The step to the digital test procedures: hybrid testing of wind turbines

The requirements for wind turbine test benches are continuously increasing and demand, in turn, investments in test bench expansions or new test benches. Fraunhofer IWES has developed a hybrid test procedure to expand the capacity of existing testing facilities and render them fit for future testing requirements with the aid of digital methods

The validation of new wind turbine designs and technologies is an essential foundation to assure the reliable operation of wind turbines. To this end, multiple test benches for wind turbine drivetrains have been built and put into operation around the world in recent years. Each of these test benches, which are usually complex and associated with high investment costs, was designed based on the demands of turbine sizes foreseeable at the time. As a result of the continuing trend toward larger turbines and higher rated powers, there is also a need for larger test facilities to allow validation of new developments under realistic operating conditions. This is a challenge, because both the development and construction of larger test benches are associated with high costs. In addition, within a few years, existing testing facilities are often no longer powerful enough for the latest turbine ratings, with the result that it is no longer possible to apply the required extreme loads, for example. One approach to solving this problem is the increased use of simulation methods, with the help of which virtual tests can be performed. The important aspect here is for the simulation to build upon the results of physical tests, since even state-of-the-art simulation tools can only deliver results with insufficient accuracy if the model parameterization is uncertain.

Combining test bench and simulation

The results of the research project “VirtGondel – Development and validation of a virtual representation of the nacelle test bench for the deployment of advanced test methods and more efficient test campaigns” provide an answer to this trend. Integrating state-of-the-art simulation tools helps us to develop suitable test scenarios for wind turbine drivetrains that are above the nominal power or load capacity of existing test facilities. The concept is simple: the majority of the tests below the maximum load can still be carried out on the test bench. For the lacking share exceeding the test bench capacity, the scientists then employ state-of-the-art simulation methods to determine the required measurements. In this way, physical tests under partial load and simulation-based virtual tests are combined to create a “hybrid test”.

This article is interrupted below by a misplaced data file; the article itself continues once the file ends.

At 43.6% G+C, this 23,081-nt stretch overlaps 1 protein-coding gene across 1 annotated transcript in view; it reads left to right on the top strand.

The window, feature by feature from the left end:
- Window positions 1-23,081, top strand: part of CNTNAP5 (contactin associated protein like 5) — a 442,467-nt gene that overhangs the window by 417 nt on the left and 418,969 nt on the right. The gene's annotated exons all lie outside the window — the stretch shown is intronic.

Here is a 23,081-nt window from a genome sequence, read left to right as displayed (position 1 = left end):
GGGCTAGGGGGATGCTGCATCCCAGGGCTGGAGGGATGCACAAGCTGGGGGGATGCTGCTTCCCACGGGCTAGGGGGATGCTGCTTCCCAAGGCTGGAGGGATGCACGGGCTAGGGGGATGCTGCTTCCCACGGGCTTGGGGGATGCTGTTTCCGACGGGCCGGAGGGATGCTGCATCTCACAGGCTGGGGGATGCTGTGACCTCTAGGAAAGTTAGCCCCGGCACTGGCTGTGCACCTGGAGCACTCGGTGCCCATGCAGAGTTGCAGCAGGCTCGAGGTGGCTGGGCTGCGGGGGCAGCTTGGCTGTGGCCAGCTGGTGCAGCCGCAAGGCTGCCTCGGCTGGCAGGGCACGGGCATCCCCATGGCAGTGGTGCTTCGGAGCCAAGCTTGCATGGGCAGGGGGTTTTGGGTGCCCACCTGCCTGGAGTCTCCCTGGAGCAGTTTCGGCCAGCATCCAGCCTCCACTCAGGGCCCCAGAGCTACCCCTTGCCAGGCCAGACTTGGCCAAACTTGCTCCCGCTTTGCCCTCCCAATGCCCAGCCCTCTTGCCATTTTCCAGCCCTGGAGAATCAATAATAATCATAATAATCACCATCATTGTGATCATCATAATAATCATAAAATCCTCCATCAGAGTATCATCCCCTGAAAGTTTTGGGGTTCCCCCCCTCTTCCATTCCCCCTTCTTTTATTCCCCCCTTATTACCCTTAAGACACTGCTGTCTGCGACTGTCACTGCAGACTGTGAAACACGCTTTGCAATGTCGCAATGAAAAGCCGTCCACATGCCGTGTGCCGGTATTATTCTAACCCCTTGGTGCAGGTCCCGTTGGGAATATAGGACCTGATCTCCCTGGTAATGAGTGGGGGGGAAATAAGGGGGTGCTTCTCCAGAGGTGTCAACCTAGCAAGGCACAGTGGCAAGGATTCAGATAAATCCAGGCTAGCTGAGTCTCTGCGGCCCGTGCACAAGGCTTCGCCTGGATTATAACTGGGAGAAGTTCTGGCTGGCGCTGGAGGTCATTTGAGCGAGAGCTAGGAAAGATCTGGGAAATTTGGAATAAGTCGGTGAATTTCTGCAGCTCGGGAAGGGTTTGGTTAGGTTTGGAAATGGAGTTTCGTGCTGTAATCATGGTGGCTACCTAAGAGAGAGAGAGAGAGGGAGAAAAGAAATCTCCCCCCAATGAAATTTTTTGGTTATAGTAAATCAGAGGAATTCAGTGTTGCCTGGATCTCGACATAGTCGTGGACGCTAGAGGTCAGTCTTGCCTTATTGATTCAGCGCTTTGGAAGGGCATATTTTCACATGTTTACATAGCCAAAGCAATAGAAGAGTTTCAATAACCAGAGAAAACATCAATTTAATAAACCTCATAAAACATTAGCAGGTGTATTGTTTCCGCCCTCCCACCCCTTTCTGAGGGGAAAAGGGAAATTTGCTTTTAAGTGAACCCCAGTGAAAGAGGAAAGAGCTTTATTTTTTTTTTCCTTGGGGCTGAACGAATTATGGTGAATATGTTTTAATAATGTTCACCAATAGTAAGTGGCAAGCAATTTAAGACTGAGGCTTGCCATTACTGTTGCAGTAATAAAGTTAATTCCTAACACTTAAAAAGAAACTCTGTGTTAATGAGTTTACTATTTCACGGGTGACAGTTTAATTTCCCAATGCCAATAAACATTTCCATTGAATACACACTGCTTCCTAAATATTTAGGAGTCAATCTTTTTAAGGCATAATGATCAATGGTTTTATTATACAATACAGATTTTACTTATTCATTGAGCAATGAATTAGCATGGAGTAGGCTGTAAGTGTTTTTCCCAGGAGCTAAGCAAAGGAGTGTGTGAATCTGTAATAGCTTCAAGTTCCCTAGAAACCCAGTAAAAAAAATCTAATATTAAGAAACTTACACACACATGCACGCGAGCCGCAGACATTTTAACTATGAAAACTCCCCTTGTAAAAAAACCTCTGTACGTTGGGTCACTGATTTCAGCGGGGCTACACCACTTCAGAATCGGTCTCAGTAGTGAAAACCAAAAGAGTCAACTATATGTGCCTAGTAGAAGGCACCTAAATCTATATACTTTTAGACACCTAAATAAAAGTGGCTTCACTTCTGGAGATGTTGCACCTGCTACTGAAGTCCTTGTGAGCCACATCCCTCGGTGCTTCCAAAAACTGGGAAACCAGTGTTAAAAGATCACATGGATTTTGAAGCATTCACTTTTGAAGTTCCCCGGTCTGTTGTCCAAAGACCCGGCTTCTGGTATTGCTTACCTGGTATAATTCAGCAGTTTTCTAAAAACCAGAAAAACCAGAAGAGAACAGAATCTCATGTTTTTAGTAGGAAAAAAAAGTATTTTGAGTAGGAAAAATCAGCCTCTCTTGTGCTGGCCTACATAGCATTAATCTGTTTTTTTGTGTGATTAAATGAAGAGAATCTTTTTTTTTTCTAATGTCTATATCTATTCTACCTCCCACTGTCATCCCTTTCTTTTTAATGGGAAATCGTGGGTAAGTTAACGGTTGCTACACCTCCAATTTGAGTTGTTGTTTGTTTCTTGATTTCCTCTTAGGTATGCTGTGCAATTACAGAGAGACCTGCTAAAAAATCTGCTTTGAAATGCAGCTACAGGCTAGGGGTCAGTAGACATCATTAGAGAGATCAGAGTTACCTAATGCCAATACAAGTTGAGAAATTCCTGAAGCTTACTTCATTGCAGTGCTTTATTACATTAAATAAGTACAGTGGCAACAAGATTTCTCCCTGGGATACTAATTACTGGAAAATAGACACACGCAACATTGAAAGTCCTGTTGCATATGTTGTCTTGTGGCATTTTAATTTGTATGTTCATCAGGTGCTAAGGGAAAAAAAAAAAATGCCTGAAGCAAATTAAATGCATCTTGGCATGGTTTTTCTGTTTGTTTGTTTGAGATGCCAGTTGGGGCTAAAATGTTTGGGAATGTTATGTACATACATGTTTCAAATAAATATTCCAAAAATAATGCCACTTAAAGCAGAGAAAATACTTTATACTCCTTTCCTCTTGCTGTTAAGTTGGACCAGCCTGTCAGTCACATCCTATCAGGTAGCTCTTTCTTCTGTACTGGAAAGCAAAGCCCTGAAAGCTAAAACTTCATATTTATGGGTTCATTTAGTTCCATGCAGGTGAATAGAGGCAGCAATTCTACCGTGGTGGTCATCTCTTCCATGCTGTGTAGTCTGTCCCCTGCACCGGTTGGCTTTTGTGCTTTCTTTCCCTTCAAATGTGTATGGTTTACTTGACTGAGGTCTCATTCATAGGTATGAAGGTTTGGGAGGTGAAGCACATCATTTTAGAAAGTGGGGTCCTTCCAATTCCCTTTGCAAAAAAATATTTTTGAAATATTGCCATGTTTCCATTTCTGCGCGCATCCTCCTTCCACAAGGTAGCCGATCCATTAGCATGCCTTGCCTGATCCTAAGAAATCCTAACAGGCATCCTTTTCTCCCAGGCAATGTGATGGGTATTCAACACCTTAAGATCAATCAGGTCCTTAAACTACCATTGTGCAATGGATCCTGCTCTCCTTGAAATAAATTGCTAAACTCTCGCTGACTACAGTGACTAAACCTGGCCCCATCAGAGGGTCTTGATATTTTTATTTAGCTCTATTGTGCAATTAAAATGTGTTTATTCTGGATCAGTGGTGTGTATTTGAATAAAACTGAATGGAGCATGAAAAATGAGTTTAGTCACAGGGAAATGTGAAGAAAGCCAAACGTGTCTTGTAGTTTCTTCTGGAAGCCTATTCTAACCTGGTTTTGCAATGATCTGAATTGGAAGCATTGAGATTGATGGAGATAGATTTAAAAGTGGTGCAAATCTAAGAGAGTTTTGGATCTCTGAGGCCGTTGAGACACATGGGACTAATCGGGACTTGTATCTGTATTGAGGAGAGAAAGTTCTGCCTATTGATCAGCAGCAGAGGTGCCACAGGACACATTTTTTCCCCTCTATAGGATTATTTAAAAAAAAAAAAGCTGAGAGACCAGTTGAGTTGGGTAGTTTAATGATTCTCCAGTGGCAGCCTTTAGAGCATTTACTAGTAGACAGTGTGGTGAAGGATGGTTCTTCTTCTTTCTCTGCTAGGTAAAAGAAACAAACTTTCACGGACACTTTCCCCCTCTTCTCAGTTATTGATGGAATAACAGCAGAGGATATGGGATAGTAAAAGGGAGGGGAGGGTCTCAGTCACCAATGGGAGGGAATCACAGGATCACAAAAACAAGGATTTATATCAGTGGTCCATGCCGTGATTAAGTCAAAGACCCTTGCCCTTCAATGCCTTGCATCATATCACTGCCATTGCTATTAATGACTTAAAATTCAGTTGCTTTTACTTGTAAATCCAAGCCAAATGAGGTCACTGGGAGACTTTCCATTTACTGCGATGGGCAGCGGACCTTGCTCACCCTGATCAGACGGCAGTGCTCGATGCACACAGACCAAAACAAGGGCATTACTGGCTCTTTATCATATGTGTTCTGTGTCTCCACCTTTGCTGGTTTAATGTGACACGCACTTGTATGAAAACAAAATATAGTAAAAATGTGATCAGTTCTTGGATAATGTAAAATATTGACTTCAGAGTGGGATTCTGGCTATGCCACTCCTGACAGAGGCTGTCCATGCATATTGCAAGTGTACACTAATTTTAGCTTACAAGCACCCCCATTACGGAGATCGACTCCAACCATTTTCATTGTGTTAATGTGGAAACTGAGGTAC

In the scope of the VirtGondel research project, we have further developed this method with the name “hybrid testing” and applied for a patent as an innovative test procedure. Our research focuses on the mechanical testing of wind turbine drivetrains on a nacelle test bench such as the Dynamic Nacelle Testing Laboratory (DyNaLab), but the concept is transferable to a wide range of other test scenarios both within and beyond the wind energy sector. First, the test specimen undergoes a nacelle testing campaign in the DyNaLab. However, due to the limitations of the test bench, it is not possible to approach all maximum loads of the test specimen during the physical test campaign, but only up to a level of, e.g., 70% of the target load. The hybrid test procedure picks up right there and combines the physical partial load tests with virtual tests. For this purpose, we create one (or more) detailed simulation model(s) of the test specimen, which can reproduce the relevant measurement variables (e.g., strains, deformations, vibrations, and accelerations). It is subsequently crucial to optimize and validate the simulation model(s) on the basis of the extensive measurement data from the physical testing campaign – a process that goes beyond conventional virtual testing. Only with this step is sufficient accuracy of the simulation model achieved, thus allowing it to be subsequently utilized to determine the remaining measurements from test scenarios above the test bench capacity by means of virtual testing.